by Aymenn Jawad Al-Tamimi
The American Spectator
November 9, 2011
Amid all the debate as to what lies in store for Libya, it is becoming increasingly apparent that Islamism will be the dominant political force in the country.
Indeed, this trend should already have been clear in the treatment of David Gerbi, a Libyan Jew residing in Italy who returned to his ancestral homeland in the summer to fight alongside the rebels against Gaddafi. Yet when he tried to rebuild and reopen the abandoned and desolate synagogue in Tripoli, he faced death threats, intimidation and protests, such that he was eventually deported. The National Transitional Council (NTC) dismissed this matter as one of no importance.
In this context, it is noteworthy that the treatment of Gerbi was in accordance with traditional Islamic law’s views on the status of dhimmis (i.e. Jews or Christians), for dhimmis are not allowed to reconstruct their buildings of worship or build new synagogues and churches.
Linked to the point about Islamic law are the recent announcements of Mustafa Abdul-Jalil, the chairman and de facto president of the NTC, that Sharia will be the “basic source” of all law in Libya. Coming to specifics, Abdul-Jalil declared that a Gaddafi-era law that banned polygamy would be lifted, saying that it was “contrary to Sharia and must be stopped.”
The NTC chairman is of course correct that Sharia traditionally permits polygamy, being rooted in Quran 4:3, which allows a man to take as many as four wives. While the verse exhorts a man who has more than one wife to “deal justly” with all of them, on traditional interpretations this does not mean treating them equally. Rather, as Ibn Kathir puts it, doing so is only “recommended,” and even without equal treatment, “there is no harm on him.”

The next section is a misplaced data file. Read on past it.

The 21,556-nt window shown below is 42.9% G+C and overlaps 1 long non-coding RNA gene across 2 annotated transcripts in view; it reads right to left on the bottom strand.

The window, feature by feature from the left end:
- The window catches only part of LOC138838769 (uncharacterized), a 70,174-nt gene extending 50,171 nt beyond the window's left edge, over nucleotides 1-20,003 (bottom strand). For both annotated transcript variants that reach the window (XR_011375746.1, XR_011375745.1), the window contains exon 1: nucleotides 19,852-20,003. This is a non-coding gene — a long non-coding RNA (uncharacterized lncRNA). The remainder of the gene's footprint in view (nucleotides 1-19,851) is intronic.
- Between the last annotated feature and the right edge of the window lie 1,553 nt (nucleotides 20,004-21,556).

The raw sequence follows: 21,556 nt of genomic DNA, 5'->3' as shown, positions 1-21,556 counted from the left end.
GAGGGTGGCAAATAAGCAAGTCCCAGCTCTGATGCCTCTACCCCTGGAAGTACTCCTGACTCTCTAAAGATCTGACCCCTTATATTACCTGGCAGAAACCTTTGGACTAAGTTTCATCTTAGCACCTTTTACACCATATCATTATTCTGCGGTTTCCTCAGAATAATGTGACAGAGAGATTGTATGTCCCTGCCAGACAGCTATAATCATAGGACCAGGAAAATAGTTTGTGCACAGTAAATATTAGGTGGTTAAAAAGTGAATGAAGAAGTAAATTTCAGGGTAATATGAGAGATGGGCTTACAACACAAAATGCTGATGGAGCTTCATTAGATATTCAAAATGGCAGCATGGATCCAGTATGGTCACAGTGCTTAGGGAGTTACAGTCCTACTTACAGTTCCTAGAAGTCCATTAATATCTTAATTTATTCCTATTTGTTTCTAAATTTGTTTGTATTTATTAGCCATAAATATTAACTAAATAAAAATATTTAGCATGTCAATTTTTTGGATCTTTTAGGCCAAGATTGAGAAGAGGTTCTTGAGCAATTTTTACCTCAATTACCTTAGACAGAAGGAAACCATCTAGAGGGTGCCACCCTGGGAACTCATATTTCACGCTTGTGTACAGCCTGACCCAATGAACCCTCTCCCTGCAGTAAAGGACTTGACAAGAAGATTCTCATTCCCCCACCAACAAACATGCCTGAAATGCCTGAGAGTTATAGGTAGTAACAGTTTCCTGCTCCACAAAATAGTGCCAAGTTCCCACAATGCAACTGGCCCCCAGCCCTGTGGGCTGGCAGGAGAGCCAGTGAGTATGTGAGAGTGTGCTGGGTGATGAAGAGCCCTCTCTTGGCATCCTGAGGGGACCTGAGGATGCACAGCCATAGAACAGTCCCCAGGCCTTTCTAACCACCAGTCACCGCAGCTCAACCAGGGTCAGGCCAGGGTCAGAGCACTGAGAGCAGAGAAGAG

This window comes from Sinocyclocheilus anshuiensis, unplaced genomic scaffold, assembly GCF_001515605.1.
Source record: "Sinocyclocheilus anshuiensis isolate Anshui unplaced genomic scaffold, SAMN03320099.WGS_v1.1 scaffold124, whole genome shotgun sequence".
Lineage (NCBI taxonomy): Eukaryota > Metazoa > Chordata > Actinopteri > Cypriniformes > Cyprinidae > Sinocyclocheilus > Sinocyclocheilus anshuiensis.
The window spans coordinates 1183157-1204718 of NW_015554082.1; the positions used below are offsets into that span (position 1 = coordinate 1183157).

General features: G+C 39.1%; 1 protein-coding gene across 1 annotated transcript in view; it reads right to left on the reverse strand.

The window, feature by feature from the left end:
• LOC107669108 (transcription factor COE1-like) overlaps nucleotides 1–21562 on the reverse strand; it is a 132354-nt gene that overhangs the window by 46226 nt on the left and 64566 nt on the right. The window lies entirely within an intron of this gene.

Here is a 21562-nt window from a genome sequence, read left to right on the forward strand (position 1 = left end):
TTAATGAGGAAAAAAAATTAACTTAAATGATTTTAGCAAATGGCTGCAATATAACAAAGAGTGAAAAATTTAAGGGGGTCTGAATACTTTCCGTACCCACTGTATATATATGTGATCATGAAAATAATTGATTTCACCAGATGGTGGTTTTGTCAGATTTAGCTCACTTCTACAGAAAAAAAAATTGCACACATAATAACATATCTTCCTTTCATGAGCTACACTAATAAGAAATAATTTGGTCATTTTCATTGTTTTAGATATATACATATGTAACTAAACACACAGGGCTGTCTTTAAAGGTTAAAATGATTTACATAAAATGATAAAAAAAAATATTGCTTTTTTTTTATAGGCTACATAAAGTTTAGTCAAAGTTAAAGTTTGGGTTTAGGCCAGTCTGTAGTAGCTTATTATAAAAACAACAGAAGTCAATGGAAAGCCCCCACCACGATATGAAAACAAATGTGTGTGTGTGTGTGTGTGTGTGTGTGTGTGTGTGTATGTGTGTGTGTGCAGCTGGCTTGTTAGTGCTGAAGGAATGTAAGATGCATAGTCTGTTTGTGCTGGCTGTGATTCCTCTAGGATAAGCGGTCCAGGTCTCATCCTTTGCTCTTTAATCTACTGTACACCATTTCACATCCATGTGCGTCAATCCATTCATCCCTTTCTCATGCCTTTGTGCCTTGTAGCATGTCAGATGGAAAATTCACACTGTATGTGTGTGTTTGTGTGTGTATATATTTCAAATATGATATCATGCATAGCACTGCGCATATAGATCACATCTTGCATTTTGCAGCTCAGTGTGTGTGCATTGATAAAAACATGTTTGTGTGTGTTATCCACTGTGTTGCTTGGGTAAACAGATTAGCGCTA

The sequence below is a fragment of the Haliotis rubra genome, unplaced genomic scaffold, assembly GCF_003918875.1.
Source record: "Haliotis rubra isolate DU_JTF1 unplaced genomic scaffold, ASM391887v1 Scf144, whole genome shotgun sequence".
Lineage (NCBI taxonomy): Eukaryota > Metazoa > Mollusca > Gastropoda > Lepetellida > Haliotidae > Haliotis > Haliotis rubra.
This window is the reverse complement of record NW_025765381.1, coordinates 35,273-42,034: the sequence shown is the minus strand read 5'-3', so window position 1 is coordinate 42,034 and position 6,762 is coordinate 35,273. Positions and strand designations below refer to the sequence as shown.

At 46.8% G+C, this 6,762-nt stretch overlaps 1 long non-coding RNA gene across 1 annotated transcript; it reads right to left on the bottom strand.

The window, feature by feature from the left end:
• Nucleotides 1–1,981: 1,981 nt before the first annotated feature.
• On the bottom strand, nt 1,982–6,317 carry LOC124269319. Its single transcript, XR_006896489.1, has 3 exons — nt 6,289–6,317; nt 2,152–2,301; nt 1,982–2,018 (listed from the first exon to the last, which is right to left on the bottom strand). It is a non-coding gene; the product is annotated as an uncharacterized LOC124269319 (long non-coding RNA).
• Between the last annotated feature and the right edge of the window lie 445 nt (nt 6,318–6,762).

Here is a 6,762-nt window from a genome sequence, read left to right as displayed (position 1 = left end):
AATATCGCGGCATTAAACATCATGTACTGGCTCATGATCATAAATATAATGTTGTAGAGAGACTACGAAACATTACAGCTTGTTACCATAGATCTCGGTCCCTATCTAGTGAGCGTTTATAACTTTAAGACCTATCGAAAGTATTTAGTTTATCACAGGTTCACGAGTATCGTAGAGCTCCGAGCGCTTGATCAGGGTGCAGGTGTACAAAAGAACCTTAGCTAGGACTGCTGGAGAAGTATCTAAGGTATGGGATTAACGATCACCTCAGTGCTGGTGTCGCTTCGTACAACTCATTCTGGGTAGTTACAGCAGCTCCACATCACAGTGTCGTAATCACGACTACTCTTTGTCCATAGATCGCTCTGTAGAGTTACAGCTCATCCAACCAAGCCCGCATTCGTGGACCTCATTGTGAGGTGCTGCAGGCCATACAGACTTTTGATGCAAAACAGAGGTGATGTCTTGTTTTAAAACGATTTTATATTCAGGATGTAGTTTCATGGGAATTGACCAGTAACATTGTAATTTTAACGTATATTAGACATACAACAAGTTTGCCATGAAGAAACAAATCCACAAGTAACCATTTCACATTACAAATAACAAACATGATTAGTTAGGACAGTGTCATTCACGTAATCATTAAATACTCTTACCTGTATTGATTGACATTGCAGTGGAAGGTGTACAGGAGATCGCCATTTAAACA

Abdul-Jalil further declared the need for future bank regulations to comply with Sharia, claiming that “interest creates disease and hatred among people.” One should also compare his statements on the role of Sharia with the draft Constitution for the Libyan opposition, as reported on in late August. As Andrew Bostom notes, the most striking feature is the opening (Part 1, Article 1), which affirms that “Islam is the religion of the state, and the principal source of legislation is Islamic jurisprudence (Sharia).”
The emphasis on the definite article before “principal source” is my own. It is an undeniably Islamist outlook. It must be contrasted with, for example, Iraqi Prime Minister Nouri al-Maliki’s State of Law bloc, which only views Sharia as a source of legislation, and not necessarily the main one.
Assuming that Abdul-Jalil (who, with a Zabibah-marking on his forehead from performing the Muslim prayer ritual, certainly conveys an image of fervent devotion) is not necessarily sincere in his Islamist pronouncements is hardly reassuring, because then it follows that he feels a need to pander to a very powerful Islamist faction in the country.
In any event, the implications of the trend towards imposing Sharia are truly alarming, yet unfortunately, as Hussein Ibish says, “there is an intellectually and politically indefensible rush to recast the leading Arab Islamist parties as more moderate or pluralistic than they actually are… it’ s simply foolish not to recognize that they remain in every meaningful sense radical and retain their totalitarian impulses. That they would like to broadly and severely restrict the rights of individuals, women and minorities in the name of religion is obvious.”
Quite so, and while Ibish is also right that strong constitutional checks on the government’s powers could force some Islamists to moderate their ideology, the signs for such a development in Libya are virtually non-existent. There is no discussion in NTC circles remotely along the lines of what Ibish advocates regarding the relationship between government and democracy.